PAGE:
New Work: The bulletin board has had its day
What does the future of work look like? This question is not only being asked by office workers, but also by all those employees who do not have a desk - so-called non-desk workers. Extensive changes are on the horizon for these workers as well, or rather, they are long overdue. Not least because sectors in which a particularly large number of non-desk workers work, such as the catering, hotel and retail industries, have been hit hard by the pandemic.
"Avoiding a "digital two-tier society
Currently, a certain division is becoming increasingly apparent in New Work: On the one hand, there are the office workers, for whom corresponding concepts are often already an integral part of everyday life and who, with the help of cloud-based solutions, can work in a largely self-determined manner, independent of location and time.
On the other hand, there are workers in the service sector who do not work at a desk but in shifts. They are not only bound by time and space, but often lack suitable IT solutions to structure their daily work efficiently.
These conditions urgently need to change, not least because non-desk workers make up the majority of employees in industries such as hotels, restaurants, logistics, healthcare and retail, and many of them are system-critical, as the pandemic proved.
Too little appreciation for non-desk workers
The lack of up-to-date IT solutions leads to problems in daily work. For example, the latest State of the Non-Desk Workforce study by Quinyx, which uses international figures to shed light on the situation of employees in the service sector, shows that around 60% of employees lack personal time for rest and relaxation due to their shift schedule or because of work requests from their employer. And it's not just this that poses health risks: around 70% have already come to work sick because they felt they couldn't afford to be absent.
High stress levels due to shift systems
These are not sustainable conditions, since employees working shifts are exposed to enormous stresses - especially in times of COVID-19. It is clear that shift systems will have to continue in the future, and not just in the healthcare and nursing sectors.
After all, in many areas it is simply indispensable to have skilled workers on duty around the clock, giving their best and helping others, for example. But such a high level of commitment can only be sustained if there is appropriate compensation. For this, employees need free time and the necessary support to enjoy a full private life.
As already mentioned, this is not a matter of course for employees working shifts: Around 61% of those surveyed in the Quinyx study state that they have already missed out on social activities or holidays with family and friends because of their job. In addition, two out of three respondents (around 64%) lack personal time, such as for their own recreation, for mental health or for playing sports.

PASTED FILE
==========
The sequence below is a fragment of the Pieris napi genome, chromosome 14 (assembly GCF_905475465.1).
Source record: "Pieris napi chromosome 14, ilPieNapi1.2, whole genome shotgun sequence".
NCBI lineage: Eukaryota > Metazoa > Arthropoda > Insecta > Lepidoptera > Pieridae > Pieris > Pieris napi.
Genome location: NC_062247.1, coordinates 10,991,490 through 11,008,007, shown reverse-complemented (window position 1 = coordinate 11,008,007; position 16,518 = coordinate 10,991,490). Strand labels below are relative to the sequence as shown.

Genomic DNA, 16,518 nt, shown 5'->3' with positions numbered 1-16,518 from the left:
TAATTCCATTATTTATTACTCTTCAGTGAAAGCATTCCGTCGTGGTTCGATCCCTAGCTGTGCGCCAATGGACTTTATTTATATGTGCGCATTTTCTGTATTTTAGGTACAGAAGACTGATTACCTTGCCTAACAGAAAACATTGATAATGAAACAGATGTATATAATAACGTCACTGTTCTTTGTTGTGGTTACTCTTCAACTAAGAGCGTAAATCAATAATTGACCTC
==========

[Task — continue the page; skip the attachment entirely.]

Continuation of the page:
Shift work is a back-breaking job - and needs appropriate appreciation
But it's not just the lack of free time that puts employees on shift work under pressure: from their point of view, there's also a lack of appreciation. More than one in four people surveyed in the study (28%) feel that their work is not valued.
Of these individuals, more than two-thirds (69%) believe they are perceived by their employer as a replaceable or temporary resource. Not a particularly nice place to start, especially when personal life and recreation so often fall by the wayside anyway.
Another sad aspect: more than 23% of those surveyed do not dare to swap a shift in favor of private appointments because they fear that their employer might interpret this negatively.
Need for employers to take action with non-desk workers
There is clearly a need for action here: In addition to changes and a new thrust by policymakers, employers should also urgently pay more attention than before to ensuring that they give their employees the feeling that their work and their great commitment are noticed and valued. Salary, or appropriate payment, also plays an important role in this. Although even almost a third of employees (30%) would prefer more flexible working hours than a salary increase.
But there is also good news: Because over 40% of those surveyed nevertheless feel so comfortable in their working environment that they have no concrete thoughts of changing jobs. Employers should not rest on their laurels. After all, if the current disclosure of weaknesses in the system are not used to improve circumstances for employees in the shift system, the figure in the State of the Non-Desk Workforce report could probably be much more drastic in the coming year.
Digital tools can improve employee circumstances
This is where digital tools offer great potential for improvement. It is still common for non-desk workers to find their shift schedule on a bulletin board, for example in the break room, and have to photograph it.
This can already be done much more efficiently with today's tools. At the same time, such tools give them more flexibility: shifts can be accepted, swapped or rejected independently, and flexibility and personal responsibility over their schedules increases. This creates the basis for lower stress levels, higher motivation and greater job satisfaction.
Since a large proportion of employees do not have a PC at their workplace, it is particularly important that the tools used also work on a mobile basis. This is also what the survey results say.
The possibilities offered by digital tools for non-desk workers are not yet being fully exploited by a large proportion of companies. But this should change urgently in order to improve the working situation for these important employees - through tools that are tailored to the real situation of the employees.